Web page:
The flowable oxide-generating material is used to form an oxide layer 116 (see FIG. 2F). The oxide layer 116 is typically formed before the addition of other layers (e.g., the dielectric layer 118, described below) on the wafer 103, however, the invention is not so limited. The oxide layer 116 may be formed by a variety of processes. The particular formation process may depend on the flowable oxide-generating material that is used. Such processes include cooling the flowable oxide-generating material; reacting the material with a compound in the ambient atmosphere or other chemical reagent; removing a solvent by processes such as evaporation; causing a chemical reaction by heating the material beyond a threshold temperature; or a combination of these techniques.
One particularly suitable flowable oxide-generating material contains hydrogen silsesquioxane (HSQ). One commercially available form of a flowable oxide-generating material is Dow Corning® Flowable Oxide (Dow Corning, Midland, Mich.). This product flows when heated above about 200° C. Upon heating to higher temperatures (about 400-800° C.), the Dow Corning Flowable® Oxide converts to an oxide glass, thereby generating the oxide layer 116.
After the trench 110 is filled with the flowable oxide-generating material 114, a dielectric layer 118 is formed on the wafer 103, over the trench 110 and the masking layer 100, as illustrated in FIG. 2F. The dielectric layer 118 is typically formed after the flowable oxide-generating material 114 has been converted into an oxide layer 116. The dielectric layer 118 may, for example, be between about 2000 and about 8000 angstroms thick.
The formation of the dielectric layer 118 can be accomplished using, for example, well-known techniques such as chemical vapor deposition (CVD) or physical vapor deposition. One example of a suitable material for the creation of the dielectric layer 118 is tetraethoxy silane (TEOS) which is converted to silicon dioxide during the CVD process.
In some embodiments, the dielectric layer 118 is a stack of layers (not shown) formed over the oxide layer 116. Suitable materials for each layer in the stack of layers include, for example, silicon dioxide, and stoichiometric or nonstoichiometric silicon nitride or silicon oxynitride materials. Typically, the top layer of the stack of layers is a silicon dioxide layer made, for example, using TEOS.
Chemical vapor deposition (CVD) or plasma enhanced chemical vapor deposition (PECVD) of materials such as silicon dioxide, silicon nitride, or silicon oxynitride typically forms a dielectric layer, the upper surface of which is a generally conformal map of the surface upon which the material is deposited. Using the flowable oxide-generating material 114 to fill the trench 110 often eliminates or substantially reduces the size of divots in the dielectric layer 118, resulting from the uneven surface of the substrate. This may reduce the number of steps, and the amount of material and time needed to polish and planerize the surface.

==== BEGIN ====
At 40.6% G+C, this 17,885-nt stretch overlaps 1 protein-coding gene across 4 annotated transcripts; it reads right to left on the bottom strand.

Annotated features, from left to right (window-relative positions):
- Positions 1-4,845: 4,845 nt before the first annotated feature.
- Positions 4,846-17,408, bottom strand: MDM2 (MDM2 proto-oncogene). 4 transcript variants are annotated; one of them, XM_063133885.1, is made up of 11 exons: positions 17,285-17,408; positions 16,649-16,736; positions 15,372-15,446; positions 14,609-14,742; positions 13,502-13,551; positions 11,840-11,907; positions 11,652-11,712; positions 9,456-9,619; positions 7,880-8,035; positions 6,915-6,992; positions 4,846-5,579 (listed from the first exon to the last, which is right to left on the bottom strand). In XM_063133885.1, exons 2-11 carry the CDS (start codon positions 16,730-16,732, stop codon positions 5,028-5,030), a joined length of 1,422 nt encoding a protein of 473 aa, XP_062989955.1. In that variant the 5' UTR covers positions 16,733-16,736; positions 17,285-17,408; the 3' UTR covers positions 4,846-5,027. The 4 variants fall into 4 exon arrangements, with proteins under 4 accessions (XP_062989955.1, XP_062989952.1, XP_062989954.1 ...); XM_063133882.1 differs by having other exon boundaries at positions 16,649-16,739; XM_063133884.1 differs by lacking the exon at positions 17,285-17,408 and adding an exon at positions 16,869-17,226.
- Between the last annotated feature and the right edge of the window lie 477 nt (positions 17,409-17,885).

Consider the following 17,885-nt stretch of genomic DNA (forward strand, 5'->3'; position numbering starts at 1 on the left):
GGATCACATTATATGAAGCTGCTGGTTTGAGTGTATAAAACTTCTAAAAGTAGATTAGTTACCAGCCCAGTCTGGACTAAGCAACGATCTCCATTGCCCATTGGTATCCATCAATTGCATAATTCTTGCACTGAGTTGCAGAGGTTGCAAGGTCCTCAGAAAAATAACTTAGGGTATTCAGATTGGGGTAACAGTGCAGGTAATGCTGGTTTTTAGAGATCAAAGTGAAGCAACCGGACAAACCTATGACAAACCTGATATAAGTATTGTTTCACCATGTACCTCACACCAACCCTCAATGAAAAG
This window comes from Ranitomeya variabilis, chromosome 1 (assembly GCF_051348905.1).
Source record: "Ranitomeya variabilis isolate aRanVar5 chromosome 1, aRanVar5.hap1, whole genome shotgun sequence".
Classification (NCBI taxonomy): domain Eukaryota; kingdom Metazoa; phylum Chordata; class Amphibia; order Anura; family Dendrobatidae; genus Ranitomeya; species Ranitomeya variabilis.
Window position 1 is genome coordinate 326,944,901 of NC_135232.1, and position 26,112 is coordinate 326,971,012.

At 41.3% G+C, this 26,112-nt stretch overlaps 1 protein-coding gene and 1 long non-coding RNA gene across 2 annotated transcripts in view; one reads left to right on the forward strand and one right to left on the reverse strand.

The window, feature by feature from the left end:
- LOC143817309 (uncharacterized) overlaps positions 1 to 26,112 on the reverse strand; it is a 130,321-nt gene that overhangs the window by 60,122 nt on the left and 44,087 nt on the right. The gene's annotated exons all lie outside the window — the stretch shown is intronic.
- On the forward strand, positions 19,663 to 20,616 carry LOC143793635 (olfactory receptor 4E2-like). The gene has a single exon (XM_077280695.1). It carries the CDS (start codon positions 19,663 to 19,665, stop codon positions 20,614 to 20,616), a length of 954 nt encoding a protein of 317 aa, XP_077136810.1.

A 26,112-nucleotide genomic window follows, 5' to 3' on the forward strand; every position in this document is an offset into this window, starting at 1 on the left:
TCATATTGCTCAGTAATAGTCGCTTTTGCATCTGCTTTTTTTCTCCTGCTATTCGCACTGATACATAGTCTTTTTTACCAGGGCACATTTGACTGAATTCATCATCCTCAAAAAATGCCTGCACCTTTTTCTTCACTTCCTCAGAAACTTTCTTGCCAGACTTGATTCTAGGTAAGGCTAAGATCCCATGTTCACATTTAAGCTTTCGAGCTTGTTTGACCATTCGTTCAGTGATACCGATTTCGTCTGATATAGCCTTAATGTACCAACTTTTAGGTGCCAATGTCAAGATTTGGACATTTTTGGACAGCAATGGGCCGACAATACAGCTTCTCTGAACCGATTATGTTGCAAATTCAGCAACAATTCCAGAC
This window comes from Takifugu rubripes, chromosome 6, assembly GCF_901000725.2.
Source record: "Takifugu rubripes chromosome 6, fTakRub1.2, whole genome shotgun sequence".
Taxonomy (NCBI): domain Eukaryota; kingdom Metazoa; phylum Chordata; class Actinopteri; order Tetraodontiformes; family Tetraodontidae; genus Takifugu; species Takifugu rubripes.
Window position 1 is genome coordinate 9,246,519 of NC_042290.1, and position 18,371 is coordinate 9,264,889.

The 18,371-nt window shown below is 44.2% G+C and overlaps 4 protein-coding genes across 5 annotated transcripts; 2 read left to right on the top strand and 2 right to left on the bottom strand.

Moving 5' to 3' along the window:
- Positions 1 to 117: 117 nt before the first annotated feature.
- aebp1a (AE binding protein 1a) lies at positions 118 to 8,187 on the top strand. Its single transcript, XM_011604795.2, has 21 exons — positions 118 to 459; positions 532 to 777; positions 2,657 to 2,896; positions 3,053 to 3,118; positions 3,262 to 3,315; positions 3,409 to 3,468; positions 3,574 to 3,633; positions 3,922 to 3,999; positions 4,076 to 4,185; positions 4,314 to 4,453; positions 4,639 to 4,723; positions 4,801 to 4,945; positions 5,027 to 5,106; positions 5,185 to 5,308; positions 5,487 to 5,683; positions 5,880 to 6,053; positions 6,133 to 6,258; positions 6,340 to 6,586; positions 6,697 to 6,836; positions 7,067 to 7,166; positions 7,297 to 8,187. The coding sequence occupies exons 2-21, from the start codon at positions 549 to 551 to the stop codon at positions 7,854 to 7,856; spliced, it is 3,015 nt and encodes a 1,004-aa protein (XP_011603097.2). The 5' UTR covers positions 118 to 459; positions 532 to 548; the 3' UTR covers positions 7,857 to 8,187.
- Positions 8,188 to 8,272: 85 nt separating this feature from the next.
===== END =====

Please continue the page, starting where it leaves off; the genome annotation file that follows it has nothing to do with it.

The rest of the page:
Even though the layers 116, 118 are often made of different materials, these layers 116, 118 can be considered a single combined dielectric layer 120. A portion of this combined dielectric layer 120 is removed to form a relatively planer surface, as illustrated in FIG. 2G. This may be accomplished, for example, using known polishing techniques, such as chemical/mechanical polishing (CMP). Such methods may include chemical etching, physical abrasion, or a combination thereof. Typically, the combined dielectric layer 120 is polished so that it is substantially level with the masking layer 100. A portion of the masking layer 100 may be removed during polishing. In alternate embodiments, the combined dielectric layer 120 is overpolished to provide a relatively planer oxide layer which is recessed with respect to the upper surface of the masking layer 100.
The insulating layer 104 and/or masking layer 100 may be removed, as shown in FIG. 2H, to expose the active regions of the wafer 103. The insulating layer 104 and the masking layer 100 may be removed using, for example, well-known techniques, such as wet-etching. The resulting structure has a relatively planer surface, although the planer surface of the combined dielectric layer 120 may extend slightly above the surface of the substrate 102. Typically, the step height between the surfaces of the substrate 102 and the oxide layer 120 is minimal. This step height may be reduced by overetching the oxide layer 120 prior to removal of the masking layer 100 and the insulating layer 104.
In alternate embodiments, the flowable oxide-generating material 114' substantially coats the substrate 102', as illustrated in FIG. 3A, and a dielectric layer is not needed. In these embodiments, the flowable oxide-generating material forms an oxide layer 116', a portion of which is removed to form a relatively planer surface, as illustrated in FIG. 3B. Removal of the oxide layer 116' can be accomplished by well-known techniques, such as polishing. The masking layer 100' and insulating layer 104' may be removed, as described above, to leave a relatively planar surface.
Using the above processes, relatively planer trench isolation regions can be formed in a semiconductor substrate. Moreover, using a flowable oxide-generating material to partially or completely fill the trenches in the field areas of the semiconductor substrate may decrease the number of steps and the amount of time and material required to obtain the planer surface. In particular, the use of a flowable oxide-generating material substantially reduces the depth of divots formed using conventional processes, which then require additional processing steps to planarize the surface.
As noted above, the present invention is applicable to the fabrication of a number of different devices where an isolation region is formed in a substrate. Accordingly, the present invention should not be considered limited to the particular examples described above, but rather should be understood to cover all aspects of the invention as fairly set out in the attached claims. Various modifications, equivalent processes, as well as numerous structures to which the present invention may be applicable will be readily apparent to those of skill in the art to which the present invention is directed upon review of the present specification. The claims are intended to cover such modifications and devices.
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|U.S. Classification||438/428, 438/698, 438/692, 438/436, 257/E21.546, 438/438|
|Sep 15, 1997||AS||Assignment|
Owner name: ADVANCED MICRO DEVICES, TEXAS
Free format text: ASSIGNMENT OF ASSIGNORS INTEREST;ASSIGNORS:SPIKES, THOMAS E., JR.;SUN, SEY-PING;DAWSON, ROBERT;REEL/FRAME:008717/0955